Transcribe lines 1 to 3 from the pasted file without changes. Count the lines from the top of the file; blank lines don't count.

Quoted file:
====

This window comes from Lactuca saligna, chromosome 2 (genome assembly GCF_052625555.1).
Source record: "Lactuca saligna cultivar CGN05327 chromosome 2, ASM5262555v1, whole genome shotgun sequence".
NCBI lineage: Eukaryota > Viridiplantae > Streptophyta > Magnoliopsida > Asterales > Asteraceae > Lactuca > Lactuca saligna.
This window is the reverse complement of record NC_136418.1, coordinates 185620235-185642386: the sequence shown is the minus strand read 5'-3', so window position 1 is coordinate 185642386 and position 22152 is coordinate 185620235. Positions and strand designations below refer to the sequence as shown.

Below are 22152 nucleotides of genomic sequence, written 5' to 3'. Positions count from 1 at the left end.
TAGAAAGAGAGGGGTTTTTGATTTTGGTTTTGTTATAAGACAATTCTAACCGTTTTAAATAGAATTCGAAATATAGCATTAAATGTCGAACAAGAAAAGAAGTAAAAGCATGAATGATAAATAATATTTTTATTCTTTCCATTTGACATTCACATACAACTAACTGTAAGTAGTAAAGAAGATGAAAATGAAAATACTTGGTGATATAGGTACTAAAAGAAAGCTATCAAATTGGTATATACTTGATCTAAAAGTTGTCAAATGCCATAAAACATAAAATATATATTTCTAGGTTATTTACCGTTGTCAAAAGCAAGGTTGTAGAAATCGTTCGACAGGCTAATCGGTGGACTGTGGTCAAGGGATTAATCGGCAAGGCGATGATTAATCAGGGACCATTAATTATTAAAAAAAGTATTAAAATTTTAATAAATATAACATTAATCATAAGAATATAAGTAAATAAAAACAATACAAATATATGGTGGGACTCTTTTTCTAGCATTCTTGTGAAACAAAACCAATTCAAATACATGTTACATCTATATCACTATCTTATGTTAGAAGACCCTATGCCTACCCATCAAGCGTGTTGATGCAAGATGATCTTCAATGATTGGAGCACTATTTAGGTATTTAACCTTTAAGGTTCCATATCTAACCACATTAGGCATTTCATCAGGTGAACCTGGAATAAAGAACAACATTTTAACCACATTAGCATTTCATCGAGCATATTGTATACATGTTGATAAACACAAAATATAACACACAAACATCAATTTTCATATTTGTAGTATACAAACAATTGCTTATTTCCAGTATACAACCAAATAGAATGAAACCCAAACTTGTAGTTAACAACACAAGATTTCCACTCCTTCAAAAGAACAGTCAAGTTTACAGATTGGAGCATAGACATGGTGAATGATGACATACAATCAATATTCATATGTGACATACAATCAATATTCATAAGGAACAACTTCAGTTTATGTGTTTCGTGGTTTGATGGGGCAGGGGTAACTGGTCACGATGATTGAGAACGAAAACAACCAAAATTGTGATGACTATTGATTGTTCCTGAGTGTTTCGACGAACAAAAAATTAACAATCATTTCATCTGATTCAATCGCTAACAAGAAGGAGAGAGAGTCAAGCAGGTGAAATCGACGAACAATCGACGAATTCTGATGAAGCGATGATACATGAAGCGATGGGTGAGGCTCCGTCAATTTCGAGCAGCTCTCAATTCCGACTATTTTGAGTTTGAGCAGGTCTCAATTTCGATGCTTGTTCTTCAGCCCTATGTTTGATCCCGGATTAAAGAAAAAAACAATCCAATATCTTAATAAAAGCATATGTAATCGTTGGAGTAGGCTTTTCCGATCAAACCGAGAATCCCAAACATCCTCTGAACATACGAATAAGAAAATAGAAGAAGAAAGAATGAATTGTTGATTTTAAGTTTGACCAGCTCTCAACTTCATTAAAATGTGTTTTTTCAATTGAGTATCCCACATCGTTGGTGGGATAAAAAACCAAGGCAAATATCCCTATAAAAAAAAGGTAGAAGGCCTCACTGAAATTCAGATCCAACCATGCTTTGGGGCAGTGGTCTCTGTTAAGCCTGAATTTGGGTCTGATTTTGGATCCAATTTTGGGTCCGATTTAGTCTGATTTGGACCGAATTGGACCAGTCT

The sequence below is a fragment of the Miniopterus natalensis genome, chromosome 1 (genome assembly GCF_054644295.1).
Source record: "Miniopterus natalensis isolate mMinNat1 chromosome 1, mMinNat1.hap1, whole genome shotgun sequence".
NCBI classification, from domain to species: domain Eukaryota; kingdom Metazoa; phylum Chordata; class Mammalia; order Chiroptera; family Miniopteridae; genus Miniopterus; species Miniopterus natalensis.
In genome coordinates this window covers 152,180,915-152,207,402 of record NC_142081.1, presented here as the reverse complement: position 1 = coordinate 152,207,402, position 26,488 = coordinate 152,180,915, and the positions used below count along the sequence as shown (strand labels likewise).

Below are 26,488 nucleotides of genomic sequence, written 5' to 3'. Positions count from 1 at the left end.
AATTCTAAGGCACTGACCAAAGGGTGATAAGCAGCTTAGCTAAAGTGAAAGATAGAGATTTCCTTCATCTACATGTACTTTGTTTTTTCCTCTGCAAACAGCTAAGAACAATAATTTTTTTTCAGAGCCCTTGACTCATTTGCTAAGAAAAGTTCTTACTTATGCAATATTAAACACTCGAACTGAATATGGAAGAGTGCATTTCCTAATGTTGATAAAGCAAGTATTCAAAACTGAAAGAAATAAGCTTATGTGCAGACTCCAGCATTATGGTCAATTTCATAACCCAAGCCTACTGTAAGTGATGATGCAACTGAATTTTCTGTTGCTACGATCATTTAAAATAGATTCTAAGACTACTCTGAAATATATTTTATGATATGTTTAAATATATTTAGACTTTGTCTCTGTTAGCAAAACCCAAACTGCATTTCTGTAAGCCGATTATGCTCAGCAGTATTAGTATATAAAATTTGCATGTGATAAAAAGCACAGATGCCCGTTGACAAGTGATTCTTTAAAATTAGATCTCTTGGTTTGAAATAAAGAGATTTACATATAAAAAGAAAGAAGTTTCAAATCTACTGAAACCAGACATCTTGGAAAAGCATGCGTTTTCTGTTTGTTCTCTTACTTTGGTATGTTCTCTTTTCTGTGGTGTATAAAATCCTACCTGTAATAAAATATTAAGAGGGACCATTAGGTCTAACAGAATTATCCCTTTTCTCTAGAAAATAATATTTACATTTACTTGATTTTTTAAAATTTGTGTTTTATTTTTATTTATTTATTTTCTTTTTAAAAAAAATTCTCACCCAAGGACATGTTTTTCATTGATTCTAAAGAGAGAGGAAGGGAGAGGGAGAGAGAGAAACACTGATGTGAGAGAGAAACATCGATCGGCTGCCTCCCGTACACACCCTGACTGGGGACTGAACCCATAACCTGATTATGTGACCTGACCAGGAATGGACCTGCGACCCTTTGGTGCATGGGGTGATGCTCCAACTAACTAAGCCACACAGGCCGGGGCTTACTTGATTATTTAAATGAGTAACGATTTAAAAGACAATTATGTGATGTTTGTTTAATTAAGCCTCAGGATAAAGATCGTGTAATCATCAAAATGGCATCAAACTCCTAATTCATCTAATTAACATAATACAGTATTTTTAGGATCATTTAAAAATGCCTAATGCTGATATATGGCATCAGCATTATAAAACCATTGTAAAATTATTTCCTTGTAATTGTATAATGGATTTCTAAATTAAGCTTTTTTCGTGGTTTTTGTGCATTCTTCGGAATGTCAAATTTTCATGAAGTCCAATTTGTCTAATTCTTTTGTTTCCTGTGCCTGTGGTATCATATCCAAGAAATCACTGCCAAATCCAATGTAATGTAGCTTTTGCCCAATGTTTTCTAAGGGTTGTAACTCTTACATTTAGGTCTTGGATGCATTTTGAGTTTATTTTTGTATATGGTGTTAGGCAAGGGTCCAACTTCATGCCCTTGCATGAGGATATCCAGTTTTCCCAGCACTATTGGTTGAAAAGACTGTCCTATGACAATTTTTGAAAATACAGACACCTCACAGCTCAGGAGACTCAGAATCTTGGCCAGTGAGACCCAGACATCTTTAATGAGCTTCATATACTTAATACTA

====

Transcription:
This window comes from Lactuca saligna, chromosome 2 (genome assembly GCF_052625555.1).
Source record: "Lactuca saligna cultivar CGN05327 chromosome 2, ASM5262555v1, whole genome shotgun sequence".
NCBI lineage: Eukaryota > Viridiplantae > Streptophyta > Magnoliopsida > Asterales > Asteraceae > Lactuca > Lactuca saligna.